The effect of nurses' communication skills with Nulliparous mothers on exclusive breastfeeding: A Clinical Trial Study

Mamak Shariat, Nasrin Abedinia, Fedyeh Haghollahi, Ahmad Ali Noorbala, Akram Karimi and Jayran Zebardast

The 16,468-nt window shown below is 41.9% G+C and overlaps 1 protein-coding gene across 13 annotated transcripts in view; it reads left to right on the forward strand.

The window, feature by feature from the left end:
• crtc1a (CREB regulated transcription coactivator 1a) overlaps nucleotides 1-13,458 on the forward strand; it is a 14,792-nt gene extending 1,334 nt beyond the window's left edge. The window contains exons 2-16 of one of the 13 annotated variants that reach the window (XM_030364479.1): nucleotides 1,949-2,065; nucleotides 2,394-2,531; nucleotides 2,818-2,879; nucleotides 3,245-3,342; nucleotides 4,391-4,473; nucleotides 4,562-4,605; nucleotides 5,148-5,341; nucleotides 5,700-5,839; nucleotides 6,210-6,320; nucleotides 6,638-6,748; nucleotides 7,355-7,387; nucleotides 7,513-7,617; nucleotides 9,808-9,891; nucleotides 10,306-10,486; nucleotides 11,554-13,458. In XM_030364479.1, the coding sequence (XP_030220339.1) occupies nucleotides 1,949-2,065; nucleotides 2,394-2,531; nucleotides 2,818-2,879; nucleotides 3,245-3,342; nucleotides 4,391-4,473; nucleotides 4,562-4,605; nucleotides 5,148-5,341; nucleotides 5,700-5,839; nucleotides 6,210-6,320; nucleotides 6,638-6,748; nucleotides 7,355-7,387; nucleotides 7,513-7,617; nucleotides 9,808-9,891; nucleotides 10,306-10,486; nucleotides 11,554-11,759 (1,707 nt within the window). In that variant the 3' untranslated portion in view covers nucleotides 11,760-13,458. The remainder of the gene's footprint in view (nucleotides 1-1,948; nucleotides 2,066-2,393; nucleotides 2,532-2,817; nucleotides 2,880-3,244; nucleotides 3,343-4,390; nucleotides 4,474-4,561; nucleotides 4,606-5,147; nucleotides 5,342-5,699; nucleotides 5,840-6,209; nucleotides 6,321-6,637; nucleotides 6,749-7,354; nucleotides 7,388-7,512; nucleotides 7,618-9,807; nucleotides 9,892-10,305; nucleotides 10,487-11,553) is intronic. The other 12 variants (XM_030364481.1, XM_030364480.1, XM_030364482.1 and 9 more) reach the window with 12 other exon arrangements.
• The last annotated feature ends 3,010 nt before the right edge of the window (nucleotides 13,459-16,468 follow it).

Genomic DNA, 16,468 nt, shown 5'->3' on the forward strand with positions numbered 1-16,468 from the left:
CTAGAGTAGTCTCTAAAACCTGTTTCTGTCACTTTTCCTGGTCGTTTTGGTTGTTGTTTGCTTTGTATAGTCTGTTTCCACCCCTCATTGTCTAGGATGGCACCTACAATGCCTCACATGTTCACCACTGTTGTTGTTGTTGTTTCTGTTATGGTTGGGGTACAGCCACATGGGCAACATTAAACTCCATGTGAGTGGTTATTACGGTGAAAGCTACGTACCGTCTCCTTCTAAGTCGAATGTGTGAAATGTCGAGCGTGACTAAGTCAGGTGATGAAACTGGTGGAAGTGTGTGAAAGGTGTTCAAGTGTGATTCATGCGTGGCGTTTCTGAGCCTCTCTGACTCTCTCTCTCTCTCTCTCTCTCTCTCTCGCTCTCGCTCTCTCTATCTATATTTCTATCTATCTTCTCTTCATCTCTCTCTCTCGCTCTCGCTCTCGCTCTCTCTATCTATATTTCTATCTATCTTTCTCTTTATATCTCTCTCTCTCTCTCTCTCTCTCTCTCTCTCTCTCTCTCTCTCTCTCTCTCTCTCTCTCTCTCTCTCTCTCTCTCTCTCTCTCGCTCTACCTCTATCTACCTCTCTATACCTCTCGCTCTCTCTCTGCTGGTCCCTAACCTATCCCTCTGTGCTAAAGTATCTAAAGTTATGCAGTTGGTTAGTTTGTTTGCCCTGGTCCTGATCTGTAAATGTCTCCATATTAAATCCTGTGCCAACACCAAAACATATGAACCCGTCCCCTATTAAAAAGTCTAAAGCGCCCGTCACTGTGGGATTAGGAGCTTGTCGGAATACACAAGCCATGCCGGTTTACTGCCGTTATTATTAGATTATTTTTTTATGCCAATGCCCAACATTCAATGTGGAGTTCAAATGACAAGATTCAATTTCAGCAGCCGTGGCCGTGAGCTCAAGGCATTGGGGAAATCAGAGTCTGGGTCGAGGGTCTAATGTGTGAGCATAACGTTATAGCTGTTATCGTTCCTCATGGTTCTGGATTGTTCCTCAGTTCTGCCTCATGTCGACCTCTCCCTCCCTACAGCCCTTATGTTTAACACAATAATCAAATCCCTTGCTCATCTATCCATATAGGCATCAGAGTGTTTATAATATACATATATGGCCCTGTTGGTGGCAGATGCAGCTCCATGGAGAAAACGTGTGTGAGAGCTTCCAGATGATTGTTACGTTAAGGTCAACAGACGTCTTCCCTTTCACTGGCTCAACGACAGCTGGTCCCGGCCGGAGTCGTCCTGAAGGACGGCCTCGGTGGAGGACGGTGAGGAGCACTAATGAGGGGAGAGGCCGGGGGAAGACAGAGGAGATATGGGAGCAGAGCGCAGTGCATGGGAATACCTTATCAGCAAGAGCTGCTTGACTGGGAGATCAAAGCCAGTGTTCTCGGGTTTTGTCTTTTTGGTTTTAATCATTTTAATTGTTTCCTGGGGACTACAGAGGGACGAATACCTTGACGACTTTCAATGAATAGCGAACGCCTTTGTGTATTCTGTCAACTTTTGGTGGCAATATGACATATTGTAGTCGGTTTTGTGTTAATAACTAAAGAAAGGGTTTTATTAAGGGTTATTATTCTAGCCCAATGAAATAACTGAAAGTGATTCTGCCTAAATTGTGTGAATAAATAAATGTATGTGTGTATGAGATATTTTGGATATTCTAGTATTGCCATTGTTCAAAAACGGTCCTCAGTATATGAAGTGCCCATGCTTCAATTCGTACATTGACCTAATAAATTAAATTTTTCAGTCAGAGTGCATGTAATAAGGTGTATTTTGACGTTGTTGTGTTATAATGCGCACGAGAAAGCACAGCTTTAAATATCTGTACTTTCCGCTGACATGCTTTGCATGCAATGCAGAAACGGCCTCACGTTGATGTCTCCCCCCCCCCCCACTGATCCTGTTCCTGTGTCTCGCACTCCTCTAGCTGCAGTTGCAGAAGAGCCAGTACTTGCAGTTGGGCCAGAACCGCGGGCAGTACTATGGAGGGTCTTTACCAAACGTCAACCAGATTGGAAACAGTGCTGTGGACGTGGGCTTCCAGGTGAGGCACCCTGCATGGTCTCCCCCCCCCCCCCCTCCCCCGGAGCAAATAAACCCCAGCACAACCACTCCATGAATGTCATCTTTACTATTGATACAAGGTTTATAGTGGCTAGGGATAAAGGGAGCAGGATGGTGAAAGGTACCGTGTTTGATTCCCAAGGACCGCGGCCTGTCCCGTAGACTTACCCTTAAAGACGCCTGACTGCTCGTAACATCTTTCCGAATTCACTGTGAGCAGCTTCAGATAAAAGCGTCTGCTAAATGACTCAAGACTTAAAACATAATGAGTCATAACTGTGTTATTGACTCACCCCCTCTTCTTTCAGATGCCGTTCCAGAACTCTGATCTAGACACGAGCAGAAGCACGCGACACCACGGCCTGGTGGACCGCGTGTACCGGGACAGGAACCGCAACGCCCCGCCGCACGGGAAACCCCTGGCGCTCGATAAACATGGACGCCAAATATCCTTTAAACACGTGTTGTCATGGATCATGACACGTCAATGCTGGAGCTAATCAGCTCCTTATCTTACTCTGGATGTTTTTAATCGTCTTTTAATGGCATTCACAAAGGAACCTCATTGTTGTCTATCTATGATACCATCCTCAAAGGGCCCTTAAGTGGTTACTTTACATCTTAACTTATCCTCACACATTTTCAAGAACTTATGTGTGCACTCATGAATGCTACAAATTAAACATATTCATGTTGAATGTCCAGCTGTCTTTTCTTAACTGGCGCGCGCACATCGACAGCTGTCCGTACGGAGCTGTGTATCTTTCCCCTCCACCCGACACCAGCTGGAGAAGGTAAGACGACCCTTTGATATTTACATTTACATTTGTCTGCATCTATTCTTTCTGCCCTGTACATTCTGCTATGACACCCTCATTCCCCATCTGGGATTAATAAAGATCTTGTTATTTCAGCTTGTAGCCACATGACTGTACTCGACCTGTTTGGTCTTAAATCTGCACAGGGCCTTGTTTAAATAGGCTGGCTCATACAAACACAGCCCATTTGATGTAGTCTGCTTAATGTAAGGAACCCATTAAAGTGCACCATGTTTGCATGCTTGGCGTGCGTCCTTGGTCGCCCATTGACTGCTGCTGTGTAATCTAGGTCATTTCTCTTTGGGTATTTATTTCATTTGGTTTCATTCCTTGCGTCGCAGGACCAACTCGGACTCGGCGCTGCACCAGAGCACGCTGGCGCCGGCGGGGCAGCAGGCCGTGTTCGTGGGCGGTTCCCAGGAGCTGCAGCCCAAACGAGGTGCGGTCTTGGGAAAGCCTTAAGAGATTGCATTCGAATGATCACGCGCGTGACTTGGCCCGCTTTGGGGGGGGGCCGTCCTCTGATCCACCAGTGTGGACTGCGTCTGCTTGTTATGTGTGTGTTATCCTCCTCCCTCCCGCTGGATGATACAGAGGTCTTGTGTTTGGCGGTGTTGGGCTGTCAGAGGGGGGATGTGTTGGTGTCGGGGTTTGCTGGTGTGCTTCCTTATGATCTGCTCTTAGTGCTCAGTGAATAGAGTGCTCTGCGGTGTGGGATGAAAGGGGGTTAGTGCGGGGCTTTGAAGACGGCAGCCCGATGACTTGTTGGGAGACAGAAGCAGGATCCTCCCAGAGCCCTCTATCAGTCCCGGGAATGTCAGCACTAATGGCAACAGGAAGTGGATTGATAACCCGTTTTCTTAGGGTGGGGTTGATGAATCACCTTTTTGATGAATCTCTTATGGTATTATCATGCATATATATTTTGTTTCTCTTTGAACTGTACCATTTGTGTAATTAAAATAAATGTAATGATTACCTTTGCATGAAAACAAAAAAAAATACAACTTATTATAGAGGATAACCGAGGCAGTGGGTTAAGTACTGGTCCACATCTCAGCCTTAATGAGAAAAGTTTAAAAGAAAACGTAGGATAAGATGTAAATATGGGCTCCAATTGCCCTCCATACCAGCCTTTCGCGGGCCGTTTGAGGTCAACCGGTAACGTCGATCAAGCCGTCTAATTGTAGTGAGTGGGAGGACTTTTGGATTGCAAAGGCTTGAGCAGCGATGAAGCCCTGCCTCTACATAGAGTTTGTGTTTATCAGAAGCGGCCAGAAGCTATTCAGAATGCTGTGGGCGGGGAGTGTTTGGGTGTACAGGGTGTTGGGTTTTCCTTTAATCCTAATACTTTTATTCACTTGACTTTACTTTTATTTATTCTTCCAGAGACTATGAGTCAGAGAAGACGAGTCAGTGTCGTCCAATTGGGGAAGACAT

Exclusive breastfeeding (EBF) in the first six months of life has many benefits for mother and newborn. The purpose of the present study was to investigate the effect of medical staff communication skills training on breastfeeding in nulliparous mothers. This is a clinical trial study. One hundred- seventy nulliparous pregnant women were selected from Vali-e-Asr Hospital of Tehran. The samples were divided into two groups of intervention (n=85) and control (n=85) by randomized blocks method. The intervention in this study was in the form of therapeutic communication training to the ten nurses in delivery emergency department ward on how to communicate with mothers. The Therapeutic communication skills training course consisted of four communication skills (Empathy skills, Interpersonal skills, Stress and emotional management). Chi-square test and analysis of variance were used to analyze the data and compare the groups. There was a significant difference between the two groups regarding the exclusive breastfeeding for 6 months (P=0.046).The frequency of exclusive breastfeeding in interventional group was higher than the control group (37.5% vs. 23.5%). At six months old, the babies in the study group grew more than the control group (8218.82 ± 2308.57 vs. 7442.23 ± 1923.27 gr, p=0.018) The professional therapeutic relationship of medical staff with the mothers led to an increase in exclusive breastfeeding and continuation of breastfeeding in the first 6 months of childbirth. It seems that breastfeeding is associated with the higher baby growth and lower use of formula feeding.